Developers approach extreme programming cautiously

As corporations struggle to complete application development projects on time, within budget and without lots of buggy code, they're taking a closer look at new development methods, such as extreme programming.

While interest is growing within the ranks, attendees at the Object-Oriented Programming, Systems, Languages and Applications 2001 conference here said most companies are taking a piecemeal approach to using developer-driven techniques, such as extreme programming and agile modeling, instead of implementing them entirely.

Programmer Kent Beck developed the extreme programming methodology five years ago while serving as the project leader on Chrysler Comprehensive Compensation, a long-term project to rewrite Chrysler Corp.'s payroll application.

Today, Stuttgart, Germany-based DaimlerChrysler AG still uses extreme programming within several application development groups in the U.S. and Germany, said Christian Wege, portal and Web application architect at the automaker.

A la Carte Approach

But Wege said DaimlerChrysler emphasized just a few extreme programming approaches, such as unit testing and conducting frequent code reviews. Other tenets, such as pair programming, usually aren't implemented because most development teams are dispersed and application development is often outsourced, according to Wege.

Still, corporations are increasingly turning to new techniques to make the most of smaller development teams and to contend with more complex, distributed applications, said Chris Dial, an analyst at Cambridge, Mass.-based Forrester Research Inc.

"For new types of applications like Web services, the demand for well-structured code increases, and it's not possible to cut corners on design," said Dial.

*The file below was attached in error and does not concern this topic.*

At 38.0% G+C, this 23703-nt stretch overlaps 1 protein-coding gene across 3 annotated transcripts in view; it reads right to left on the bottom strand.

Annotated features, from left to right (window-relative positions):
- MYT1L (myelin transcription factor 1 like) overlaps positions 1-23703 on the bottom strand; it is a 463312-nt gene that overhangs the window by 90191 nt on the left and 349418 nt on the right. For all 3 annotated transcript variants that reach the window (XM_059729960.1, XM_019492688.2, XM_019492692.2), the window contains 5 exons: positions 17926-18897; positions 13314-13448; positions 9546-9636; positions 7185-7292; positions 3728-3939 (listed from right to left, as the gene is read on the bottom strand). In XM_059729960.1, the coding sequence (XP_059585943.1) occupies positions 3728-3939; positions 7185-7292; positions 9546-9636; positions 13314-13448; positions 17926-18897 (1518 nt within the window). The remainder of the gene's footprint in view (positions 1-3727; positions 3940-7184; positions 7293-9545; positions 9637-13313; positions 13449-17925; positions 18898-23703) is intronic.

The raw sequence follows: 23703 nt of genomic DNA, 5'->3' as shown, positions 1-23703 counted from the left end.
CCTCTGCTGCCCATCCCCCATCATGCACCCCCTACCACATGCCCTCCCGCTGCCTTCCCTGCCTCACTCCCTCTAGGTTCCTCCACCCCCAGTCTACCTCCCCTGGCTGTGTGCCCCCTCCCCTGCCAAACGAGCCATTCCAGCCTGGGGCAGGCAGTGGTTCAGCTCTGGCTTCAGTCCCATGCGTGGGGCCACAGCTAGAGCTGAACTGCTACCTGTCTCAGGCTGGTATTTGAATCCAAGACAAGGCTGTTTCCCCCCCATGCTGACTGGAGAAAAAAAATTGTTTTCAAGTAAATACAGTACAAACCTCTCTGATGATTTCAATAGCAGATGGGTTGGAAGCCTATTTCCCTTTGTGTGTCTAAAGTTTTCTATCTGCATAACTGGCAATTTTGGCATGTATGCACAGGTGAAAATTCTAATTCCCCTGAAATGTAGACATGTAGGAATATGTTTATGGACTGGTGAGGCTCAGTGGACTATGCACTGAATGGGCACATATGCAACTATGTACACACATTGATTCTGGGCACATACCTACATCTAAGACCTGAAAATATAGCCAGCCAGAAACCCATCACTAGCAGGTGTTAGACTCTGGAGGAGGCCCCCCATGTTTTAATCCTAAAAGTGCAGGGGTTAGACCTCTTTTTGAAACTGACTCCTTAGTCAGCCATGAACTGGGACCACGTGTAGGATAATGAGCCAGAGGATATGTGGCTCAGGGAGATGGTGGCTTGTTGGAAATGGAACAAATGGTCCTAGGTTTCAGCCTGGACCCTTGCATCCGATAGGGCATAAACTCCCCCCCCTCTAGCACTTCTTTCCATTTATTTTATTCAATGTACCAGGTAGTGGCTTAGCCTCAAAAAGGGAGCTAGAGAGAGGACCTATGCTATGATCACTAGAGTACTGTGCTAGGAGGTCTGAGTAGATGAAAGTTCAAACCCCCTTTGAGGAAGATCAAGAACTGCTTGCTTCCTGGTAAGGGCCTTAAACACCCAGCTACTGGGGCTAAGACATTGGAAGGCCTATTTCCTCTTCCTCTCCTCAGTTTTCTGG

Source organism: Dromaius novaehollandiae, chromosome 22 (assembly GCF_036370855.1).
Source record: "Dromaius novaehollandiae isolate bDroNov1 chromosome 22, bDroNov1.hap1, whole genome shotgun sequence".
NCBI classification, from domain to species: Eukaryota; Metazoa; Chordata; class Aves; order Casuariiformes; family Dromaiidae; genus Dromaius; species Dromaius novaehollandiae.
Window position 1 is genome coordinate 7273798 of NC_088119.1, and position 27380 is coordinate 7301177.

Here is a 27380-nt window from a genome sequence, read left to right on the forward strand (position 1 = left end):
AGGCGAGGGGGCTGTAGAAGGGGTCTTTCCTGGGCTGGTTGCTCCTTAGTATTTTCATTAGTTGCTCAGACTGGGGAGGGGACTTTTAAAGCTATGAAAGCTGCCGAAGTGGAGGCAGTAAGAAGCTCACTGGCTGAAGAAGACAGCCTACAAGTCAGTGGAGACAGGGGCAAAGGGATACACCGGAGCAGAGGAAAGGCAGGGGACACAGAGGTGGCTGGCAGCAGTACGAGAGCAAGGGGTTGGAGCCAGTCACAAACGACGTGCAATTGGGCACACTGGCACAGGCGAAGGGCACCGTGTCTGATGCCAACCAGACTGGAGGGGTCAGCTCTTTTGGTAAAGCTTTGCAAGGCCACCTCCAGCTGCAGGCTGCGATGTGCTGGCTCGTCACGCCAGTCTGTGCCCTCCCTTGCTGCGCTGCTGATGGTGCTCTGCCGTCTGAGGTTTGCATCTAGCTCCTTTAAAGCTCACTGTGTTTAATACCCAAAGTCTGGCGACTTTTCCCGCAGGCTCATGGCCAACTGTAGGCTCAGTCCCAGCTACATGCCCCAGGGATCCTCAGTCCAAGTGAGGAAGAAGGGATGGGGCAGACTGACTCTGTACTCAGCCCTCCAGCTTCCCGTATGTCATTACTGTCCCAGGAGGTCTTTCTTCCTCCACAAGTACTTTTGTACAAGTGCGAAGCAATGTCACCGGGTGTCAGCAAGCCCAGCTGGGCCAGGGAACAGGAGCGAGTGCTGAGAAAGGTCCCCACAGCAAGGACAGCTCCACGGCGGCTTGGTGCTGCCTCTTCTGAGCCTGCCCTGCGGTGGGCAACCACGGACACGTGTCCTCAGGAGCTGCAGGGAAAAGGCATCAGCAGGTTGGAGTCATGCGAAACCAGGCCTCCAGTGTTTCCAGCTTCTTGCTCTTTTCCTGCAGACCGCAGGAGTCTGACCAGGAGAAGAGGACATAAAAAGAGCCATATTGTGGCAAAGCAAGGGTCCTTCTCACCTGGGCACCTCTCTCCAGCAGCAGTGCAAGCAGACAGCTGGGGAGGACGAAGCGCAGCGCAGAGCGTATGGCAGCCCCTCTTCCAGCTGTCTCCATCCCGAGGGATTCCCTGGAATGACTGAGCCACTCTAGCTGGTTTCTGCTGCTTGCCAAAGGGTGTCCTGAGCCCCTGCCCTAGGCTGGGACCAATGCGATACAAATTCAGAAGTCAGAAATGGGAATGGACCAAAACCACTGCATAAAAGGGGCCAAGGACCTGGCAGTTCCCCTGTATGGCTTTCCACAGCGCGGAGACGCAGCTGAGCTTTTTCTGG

New York-based entertainment channel Noggin LLC adhered to extreme programming techniques when it recently launched an interactive Web site that ties into the taping of its shows. The project was managed by CodeFab Inc., a New York-based development shop.

"We kept breaking [the project] down into many smaller projects," said Kenny Miller, vice president of programming and production at Noggin. "My fear was that the project would collapse under its own weight. [Extreme programming] allowed us to make incremental progress."

IT managers and developers are less certain of the degree to which they will follow each tenet of the new development methodologies.

Motorola Inc., for example, has used parts of extreme programming in some of its development organization but found that it wasn't useful for global development projects, said Ron Crocker, senior technical architect at the Schaumburg, Ill.-based company. "[Extreme programming] values small teams, and that's not always possible," he said.

But some developers say full-throttle extreme programming will drive higher quality and more rapid application development.

"The problem with [extreme programming] is the name," said James Knox, an independent development consultant in Ottawa. "After a lot of managers hear the name, it's downhill from there, and they get turned off," citing the word extreme as radical.

Knox said "there was zero management support" for extreme programming at his previous employer, so he struck out on his own to develop projects using the methodology.

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